Prophylaxis, diagnosis and therapy of infections in patients undergoing high-dose chemotherapy and autologous haematopoietic stem cell transplantation. 2020 update of the recommendations of the Infectious Diseases Working Party (AGIHO) of the German Society of Hematology and Medical Oncology (DGHO)
ANNALS OF HEMATOLOGY
Authors: Christopeit, Maximilian; Schmidt-Hieber, Martin; Sprute, Rosanne; Buchheidt, Dieter; Hentrich, Marcus; Karthaus, Meinolf; Penack, Olaf; Ruhnke, Markus; Weissinger, Florian; Cornely, Oliver A.; Maschmeyer, Georg
To ensure the safety of high-dose chemotherapy and autologous stem cell transplantation (HDC/ASCT), evidence-based recommendations on infectious complications after HDC/ASCT are given. This guideline not only focuses on patients with haematological malignancies but also addresses the specifics of HDC/ASCT patients with solid tumours or autoimmune disorders. In addition to HBV and HCV, HEV screening is nowadays mandatory prior to ASCT. For patients with HBs antigen and/or anti-HBc antibody positivity, HBV nucleic acid testing is strongly recommended for 6 months after HDC/ASCT or for the duration of a respective maintenance therapy. Prevention of VZV reactivation by vaccination is strongly recommended. Cotrimoxazole for the prevention ofPneumocystis jiroveciiis supported. Invasive fungal diseases are less frequent after HDC/ASCT, therefore, primary systemic antifungal prophylaxis is not recommended. Data do not support a benefit of protective room ventilation e.g. HEPA filtration. Thus, AGIHO only supports this technique with marginal strength. Fluoroquinolone prophylaxis is recommended to prevent bacterial infections, although a survival advantage has not been demonstrated.
Sero-prevalence of human immunodeficiency virus-hepatitis B virus (HIV-HBV) co-infection among pregnant women attending antenatal care (ANC) in sub-Saharan Africa (SSA) and the associated risk factors: a systematic review and meta-analysis
Authors: Kafeero, Hussein Mukasa; Ndagire, Dorothy; Ocama, Ponsiano; Walusansa, Abdul; Sendagire, Hakim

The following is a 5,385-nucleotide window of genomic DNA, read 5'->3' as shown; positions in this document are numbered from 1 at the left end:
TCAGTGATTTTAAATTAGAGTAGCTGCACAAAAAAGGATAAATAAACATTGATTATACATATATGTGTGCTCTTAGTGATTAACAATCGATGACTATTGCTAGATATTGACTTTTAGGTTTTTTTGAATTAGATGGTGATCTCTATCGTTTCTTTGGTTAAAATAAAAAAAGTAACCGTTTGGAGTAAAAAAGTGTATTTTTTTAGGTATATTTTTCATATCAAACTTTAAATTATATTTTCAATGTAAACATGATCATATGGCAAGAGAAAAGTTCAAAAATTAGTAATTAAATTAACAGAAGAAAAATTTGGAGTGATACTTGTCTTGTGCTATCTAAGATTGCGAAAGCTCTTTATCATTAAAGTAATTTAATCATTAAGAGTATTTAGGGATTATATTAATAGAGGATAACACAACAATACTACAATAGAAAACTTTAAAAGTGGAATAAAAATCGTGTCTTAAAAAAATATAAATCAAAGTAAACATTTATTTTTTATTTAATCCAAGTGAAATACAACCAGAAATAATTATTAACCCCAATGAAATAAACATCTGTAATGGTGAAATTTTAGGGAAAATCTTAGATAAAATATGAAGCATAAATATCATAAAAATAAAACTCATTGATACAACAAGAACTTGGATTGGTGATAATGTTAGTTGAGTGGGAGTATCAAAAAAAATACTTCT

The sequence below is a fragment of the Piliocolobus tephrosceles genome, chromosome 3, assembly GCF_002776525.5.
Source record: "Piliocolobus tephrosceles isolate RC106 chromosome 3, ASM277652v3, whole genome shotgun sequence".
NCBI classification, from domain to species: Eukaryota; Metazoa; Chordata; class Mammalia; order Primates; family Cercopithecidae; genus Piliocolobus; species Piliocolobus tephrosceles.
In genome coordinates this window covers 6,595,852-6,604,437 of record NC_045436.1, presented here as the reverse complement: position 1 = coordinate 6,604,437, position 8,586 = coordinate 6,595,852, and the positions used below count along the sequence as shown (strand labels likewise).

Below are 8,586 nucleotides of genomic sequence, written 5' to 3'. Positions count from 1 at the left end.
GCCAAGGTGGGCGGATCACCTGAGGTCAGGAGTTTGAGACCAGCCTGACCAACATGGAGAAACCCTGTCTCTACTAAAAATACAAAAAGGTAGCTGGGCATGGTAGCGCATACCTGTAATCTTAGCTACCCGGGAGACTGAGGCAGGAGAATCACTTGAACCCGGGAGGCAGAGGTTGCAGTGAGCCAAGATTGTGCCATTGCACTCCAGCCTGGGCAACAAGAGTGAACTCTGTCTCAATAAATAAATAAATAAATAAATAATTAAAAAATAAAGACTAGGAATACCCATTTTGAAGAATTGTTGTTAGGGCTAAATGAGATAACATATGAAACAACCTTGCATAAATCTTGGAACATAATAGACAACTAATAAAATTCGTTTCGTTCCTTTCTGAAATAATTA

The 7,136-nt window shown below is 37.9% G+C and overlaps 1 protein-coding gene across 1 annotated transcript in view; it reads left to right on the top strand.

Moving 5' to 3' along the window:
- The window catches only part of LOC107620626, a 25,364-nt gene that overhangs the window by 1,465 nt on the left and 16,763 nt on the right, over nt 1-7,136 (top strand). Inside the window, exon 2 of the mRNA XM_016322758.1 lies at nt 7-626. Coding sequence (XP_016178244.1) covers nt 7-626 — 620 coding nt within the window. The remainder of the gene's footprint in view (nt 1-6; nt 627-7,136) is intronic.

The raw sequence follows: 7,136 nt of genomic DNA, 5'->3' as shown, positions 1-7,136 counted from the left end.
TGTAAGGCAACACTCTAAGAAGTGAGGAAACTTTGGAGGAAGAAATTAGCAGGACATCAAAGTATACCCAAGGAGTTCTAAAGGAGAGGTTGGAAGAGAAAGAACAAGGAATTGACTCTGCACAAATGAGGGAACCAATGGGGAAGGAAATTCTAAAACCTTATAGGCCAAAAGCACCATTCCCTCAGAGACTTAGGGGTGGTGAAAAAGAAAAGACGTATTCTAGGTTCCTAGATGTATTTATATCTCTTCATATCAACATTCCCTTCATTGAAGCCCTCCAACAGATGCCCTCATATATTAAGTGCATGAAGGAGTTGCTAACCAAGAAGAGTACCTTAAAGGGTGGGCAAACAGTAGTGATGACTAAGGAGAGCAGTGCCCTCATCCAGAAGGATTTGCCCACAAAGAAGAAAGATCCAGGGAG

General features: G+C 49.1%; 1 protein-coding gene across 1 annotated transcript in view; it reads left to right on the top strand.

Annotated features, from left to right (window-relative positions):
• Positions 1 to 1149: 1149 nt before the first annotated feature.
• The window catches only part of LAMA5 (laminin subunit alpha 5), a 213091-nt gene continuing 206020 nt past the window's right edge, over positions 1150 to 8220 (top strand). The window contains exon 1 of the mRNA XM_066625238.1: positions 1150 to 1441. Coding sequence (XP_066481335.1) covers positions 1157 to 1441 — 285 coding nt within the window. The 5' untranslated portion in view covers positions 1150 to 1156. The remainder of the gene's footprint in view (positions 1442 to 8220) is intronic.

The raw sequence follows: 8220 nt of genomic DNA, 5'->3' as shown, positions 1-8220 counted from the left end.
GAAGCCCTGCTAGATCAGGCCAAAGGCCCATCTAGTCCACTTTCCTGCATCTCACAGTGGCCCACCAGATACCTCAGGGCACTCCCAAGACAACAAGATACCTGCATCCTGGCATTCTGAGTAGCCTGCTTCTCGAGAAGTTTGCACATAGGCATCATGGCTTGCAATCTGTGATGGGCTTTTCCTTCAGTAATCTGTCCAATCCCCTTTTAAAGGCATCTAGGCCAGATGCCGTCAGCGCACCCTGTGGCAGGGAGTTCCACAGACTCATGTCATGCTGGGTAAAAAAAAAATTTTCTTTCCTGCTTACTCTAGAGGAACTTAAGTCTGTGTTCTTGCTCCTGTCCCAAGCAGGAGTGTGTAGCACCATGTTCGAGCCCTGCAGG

Background: There is plenitude of information on HIV infection among pregnant mothers attending antenatal care (ANC) in sub-Saharan Africa. However, the epidemiology of HBV-HIV co-infections in the same cohort is not clear despite the common route of transmission of both viruses. The aim of our study was to synthesize data on the prevalence of HBV-HIV co-infection among pregnant women attending ANC in Sub-Saharan Africa to assist in the design of public health interventions to mitigate the challenge. Methods: The study was done in tandem with the Preferred Reporting Items for Systematic Reviews and Meta-analyses (PRISMA) standards and the Cochran's Q test, I-2 statistics for heterogeneity and the prevalence were calculated using commercially available software called MedCalcs (https://www.medcalc.org). A random effect model was used to pool the prevalence since all the heterogeneities were high (>= 78%) and P-het < 0.05 indicated significant heterogeneities. The risk factors and risk differences for HBV-HIV co-infection were analyzed. Any likely sources of heterogeneity were analyzed through sensitivity analysis, meta-regression and sub-group analysis. All analyses were done at 95% level of significance and a P < 0.05 was considered significant. Results: The overall pooled prevalence of HBV-HIV co-infection among pregnant mothers in sub-Saharan Africa was low 3.302% (95%CI = 2.285 to 4.4498%) with heterogeneities (I-2) of 97.59% (P > 0.0001). Within regional sub group meta-analyses, West Africa had significantly higher prevalence of 5.155% (95% = 2.671 to 8.392%) with heterogeneity (I-2) of 92.25% (P < 0.0001) than any other region (P < 0.001). Articles published from 2004-2010 had significantly higher prevalence of 6.356% (95% = 3.611 to 9.811%) with heterogeneity (I-2) 91.15% (P < 0.0001) compared to those published from 2011 to 2019 (P < 0.001). The HIV positive cohort had significantly higher prevalence of HBV-HIV co-infection of 8.312% (95% CI = 5.806 to 11.22%) with heterogeneity (I-2)94.90% (P < 0.0001) than the mothers sampled from the general population with a prevalence of 2.152% (95% CI = 1.358 to 3.125%) (P < 0.001). The overall and sub group analyses had high heterogeneities (I-2 > 89%, P < 0.0001) but was reduced for South Africa (I-2) = 78.4% (P = 0.0314). Age, marital status and employment were independent factors significantly associated with risk of HBV-HIV co-infection (P < 0.001) but not extent of gravidity and education level (P > 0.05). After meta-regression for year of publication and sample size for HBsAg positivity, the results were not significantly associated with HBV pooled prevalence for sample size (P = 0.146) and year of publication (P = 0.560). Following sensitivity analysis, the HBsAg pooled prevalence slightly increased to 3.429% (95% CI = 2.459 to 4.554%) with heterogeneity I-2 = 96.59% (95% CI = 95.93 to 97.14%), P < 0.0001 Conclusion: There is an urgent need for routine HBV screening among HIV positive pregnant mothers attending antenatal care in sub-Saharan Africa to establish the extent of HBV-HIV co-infection in this cohort. Future studies need to investigate the putative risk factors for HBV-HIV co-infection and prioritize plausible control strategies.